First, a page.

Bay Area Reporter
by Race Bannon
San Francisco's Pride 2014 weekend is now just a memory, but I remember it fondly. I especially cherish being able to yet again march with the Leather Pride Contingent in the parade. The contingent is a microcosm of why it's so great to be a kinkster in the Bay Area. We were a proud gathering of people from all walks of the local leather and kink factions coming together to celebrate and declare our pride in being ourselves alongside many others who were doing the same. The Bay Area is a unique place indeed.
As usual, the contingent included the man and woman selected by vote of the community to be the Leather Marshals leading us down Market Street. This year they were Deborah Hoffman-Wade and Scott Peterson, both people who are quite deserving of the honor.
I am fully aware, however, that many people can't comfortably do what we did. Marching out and proud so comfortably and visibly is not as easy elsewhere. The Bay Area bubble is far more welcoming and accepting of kinksters than are most other parts of the country. As I gazed upon the marchers in our contingent, I realized how lucky we have it and how much I hope that other kinky folk may feel the same freedom and acceptance.
This made me think about some of the national organizations working hard to ensure that kinksters across the country can experience even some semblance of the openness and opportunity we in the Bay Area feel. While there are a plethora of local leather and kink clubs and organizations working hard to make life better for us all (and most such work does need to be done at the local level), there are a handful of national organizations trying to do the same on a broader scale. I don't think the general kinkster population is as aware of these national organizations as they should be. Their work helps us all. Let me point out a few of them.
Founded in 1997 by Susan Wright, the National Coalition for Sexual Freedom (NCSF) (www.ncsfreedom.org) is an organization committed to creating a political, legal and social environment in the United States that advances equal rights for consenting adults who engage in alternative sexual and relationship expressions. Their work is done primarily with BDSM, leather, fetish and polyamory issues and encompasses direct services, education, advocacy and outreach.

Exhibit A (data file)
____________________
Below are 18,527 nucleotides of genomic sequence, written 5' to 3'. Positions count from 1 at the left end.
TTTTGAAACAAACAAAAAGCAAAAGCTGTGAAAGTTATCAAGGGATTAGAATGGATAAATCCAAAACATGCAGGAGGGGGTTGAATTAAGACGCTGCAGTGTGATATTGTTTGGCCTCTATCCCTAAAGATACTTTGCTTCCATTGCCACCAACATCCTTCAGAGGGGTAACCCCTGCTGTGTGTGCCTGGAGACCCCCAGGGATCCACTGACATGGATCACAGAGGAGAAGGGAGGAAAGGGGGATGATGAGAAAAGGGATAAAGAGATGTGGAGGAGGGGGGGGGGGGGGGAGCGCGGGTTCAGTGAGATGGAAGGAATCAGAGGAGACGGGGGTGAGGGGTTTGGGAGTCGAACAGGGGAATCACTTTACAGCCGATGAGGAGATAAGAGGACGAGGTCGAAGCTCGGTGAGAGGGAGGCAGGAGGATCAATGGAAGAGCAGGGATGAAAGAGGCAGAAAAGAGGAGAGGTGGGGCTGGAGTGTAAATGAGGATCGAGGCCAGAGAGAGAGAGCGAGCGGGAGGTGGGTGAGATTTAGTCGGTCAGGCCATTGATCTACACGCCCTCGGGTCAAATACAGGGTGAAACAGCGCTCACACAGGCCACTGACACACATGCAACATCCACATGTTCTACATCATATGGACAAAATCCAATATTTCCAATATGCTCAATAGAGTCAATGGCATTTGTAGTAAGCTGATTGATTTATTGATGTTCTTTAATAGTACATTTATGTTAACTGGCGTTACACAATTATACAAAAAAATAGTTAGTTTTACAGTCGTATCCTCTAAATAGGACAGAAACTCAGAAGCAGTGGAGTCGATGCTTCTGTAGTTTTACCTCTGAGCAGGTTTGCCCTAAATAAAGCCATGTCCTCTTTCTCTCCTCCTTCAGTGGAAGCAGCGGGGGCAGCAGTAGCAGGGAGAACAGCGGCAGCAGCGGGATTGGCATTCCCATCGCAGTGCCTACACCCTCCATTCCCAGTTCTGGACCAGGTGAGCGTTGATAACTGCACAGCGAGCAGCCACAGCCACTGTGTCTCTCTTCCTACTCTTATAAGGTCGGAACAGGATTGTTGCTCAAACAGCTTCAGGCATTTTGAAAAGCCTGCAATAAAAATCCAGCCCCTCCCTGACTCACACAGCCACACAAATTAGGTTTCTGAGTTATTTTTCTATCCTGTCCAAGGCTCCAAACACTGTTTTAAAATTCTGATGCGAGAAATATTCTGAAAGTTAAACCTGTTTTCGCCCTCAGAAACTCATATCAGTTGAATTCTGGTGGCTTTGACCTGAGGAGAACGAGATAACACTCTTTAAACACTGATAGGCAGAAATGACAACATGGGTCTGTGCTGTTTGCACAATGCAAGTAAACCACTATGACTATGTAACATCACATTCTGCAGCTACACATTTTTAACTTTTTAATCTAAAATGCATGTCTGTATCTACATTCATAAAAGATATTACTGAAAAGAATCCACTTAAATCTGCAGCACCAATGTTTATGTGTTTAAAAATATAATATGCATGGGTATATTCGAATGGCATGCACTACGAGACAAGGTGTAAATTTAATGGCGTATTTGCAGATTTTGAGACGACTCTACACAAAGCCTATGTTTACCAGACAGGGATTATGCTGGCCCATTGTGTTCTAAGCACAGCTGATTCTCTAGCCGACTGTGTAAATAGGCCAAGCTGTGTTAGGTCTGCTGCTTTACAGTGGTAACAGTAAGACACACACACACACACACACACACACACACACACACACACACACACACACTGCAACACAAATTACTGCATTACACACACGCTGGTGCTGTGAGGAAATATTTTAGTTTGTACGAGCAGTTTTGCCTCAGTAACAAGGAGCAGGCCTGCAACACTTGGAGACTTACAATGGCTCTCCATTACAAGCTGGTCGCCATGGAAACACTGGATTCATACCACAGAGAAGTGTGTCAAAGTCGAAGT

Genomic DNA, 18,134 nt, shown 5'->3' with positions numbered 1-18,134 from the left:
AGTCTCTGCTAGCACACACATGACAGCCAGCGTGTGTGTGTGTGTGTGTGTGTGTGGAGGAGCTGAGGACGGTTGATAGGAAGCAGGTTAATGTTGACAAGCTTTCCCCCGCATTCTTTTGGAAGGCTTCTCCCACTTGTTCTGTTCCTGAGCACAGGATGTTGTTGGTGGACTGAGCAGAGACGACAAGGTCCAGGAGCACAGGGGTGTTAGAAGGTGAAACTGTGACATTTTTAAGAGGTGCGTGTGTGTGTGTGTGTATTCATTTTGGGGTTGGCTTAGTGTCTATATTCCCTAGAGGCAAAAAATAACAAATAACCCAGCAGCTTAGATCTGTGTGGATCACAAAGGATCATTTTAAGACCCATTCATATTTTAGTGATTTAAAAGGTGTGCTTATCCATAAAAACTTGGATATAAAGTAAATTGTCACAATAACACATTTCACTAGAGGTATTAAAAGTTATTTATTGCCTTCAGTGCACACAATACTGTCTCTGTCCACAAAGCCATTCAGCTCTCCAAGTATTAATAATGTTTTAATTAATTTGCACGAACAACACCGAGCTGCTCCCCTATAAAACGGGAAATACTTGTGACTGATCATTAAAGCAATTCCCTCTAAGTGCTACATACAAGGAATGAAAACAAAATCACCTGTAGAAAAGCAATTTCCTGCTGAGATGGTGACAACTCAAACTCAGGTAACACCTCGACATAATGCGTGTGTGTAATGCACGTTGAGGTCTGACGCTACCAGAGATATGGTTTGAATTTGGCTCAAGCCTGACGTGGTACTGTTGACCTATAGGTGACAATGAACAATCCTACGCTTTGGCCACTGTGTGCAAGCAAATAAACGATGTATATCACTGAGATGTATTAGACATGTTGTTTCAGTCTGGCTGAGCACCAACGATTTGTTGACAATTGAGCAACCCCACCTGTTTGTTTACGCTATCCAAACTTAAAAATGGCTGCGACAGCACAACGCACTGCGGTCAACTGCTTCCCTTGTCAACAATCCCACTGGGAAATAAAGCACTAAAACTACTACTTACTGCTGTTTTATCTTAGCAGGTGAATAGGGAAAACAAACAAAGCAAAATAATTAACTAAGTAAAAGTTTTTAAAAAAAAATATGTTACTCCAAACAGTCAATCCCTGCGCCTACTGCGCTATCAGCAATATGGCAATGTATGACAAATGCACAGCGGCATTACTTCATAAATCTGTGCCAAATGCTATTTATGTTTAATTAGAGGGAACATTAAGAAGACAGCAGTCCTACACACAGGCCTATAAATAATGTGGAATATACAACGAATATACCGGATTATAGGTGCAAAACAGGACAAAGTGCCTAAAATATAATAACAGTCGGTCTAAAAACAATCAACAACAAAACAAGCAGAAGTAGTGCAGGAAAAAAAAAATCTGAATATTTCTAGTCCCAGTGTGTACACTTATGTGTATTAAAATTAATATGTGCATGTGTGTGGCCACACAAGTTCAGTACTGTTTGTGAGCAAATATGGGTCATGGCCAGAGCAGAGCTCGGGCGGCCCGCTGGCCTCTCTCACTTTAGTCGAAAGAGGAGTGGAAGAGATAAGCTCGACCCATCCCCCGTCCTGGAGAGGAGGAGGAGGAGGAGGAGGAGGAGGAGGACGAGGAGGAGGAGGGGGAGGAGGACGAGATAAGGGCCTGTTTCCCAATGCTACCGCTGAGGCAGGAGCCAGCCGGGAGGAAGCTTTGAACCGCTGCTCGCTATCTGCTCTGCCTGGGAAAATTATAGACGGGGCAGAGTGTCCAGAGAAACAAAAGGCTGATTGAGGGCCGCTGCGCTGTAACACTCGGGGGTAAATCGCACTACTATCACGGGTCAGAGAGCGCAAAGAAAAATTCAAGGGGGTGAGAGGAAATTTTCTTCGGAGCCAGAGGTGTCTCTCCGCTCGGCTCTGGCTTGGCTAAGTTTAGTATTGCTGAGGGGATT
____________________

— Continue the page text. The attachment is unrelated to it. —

I asked Ms. Wright why she founded NCSF and why it's an important organization to support.
"When I kept hearing from people who lost their job because they were into leather or had their kids taken away because they were kinky, I knew we needed a group like NCSF," she said. "Nobody else fights for our rights, so we have to do it ourselves. For 17 years, NCSF has worked hard to destigmatize BDSM, but we still have more work to do."
Another organization doing important work on a national scale is the Community-Academic Consortium for Research on Alternative Sexualities (CARAS) (www.carasresearch.org). CARAS is dedicated to the support and promotion of excellence in the study of alternative sexualities and the dissemination of research results to the alternative sexuality communities, the public and the research community. CARAS does this by supporting research that addresses understudied sexual communities, with a current focus on BDSM/leather/kink/fetish sexualities and consensual non-monogamous relationships such as polyamory. Employing a community-based research model, CARAS has assembled a network of academics, clinicians and respected members of these communities who will work directly with researchers to promote scientific and other forms of scholarly research.
One of the original founders of CARAS, along with Robert Bienvenu and David Ortmann, is the current Executive Director and Bay Area local, Richard Sprott. I asked Mr. Sprott why it's important for the leather/kink community to support serious academic research about us
"Research is the 'coin of the realm' for legal and medical concerns in our society," he said. "Courts, criminal proceedings, medical professionals, psychiatrists – and people who make policies and rules in our society about kinky behavior – are more likely to change if we can discuss the reasons why they should change in the language and discourse they understand and use. But beyond our need to destigmatize kink (so we can enjoy it without penalty or punishment or interference), knowing more will increase our ability to play better, to live better, and to increase our health and well-being. That's why we need to support serious academic research about us."
Years ago, my friends Tony DeBlase and Gayle Rubin, along with a few others, were deeply concerned that the history of the leather and kink scene would be lost unless a concerted effort was made to capture and preserve that history. Out of their concerns the Leather Archives & Museum (LA&M) (www.leatherarchives.org) was born. The LA&M serves the international leather and kink scene by compiling, preserving and maintaining our history, archives and memorabilia for historical, educational and research purposes.
The current Executive Director of the LA&M is Rick Storer. I asked him why he think it's important for leather and kink folks to support their work....
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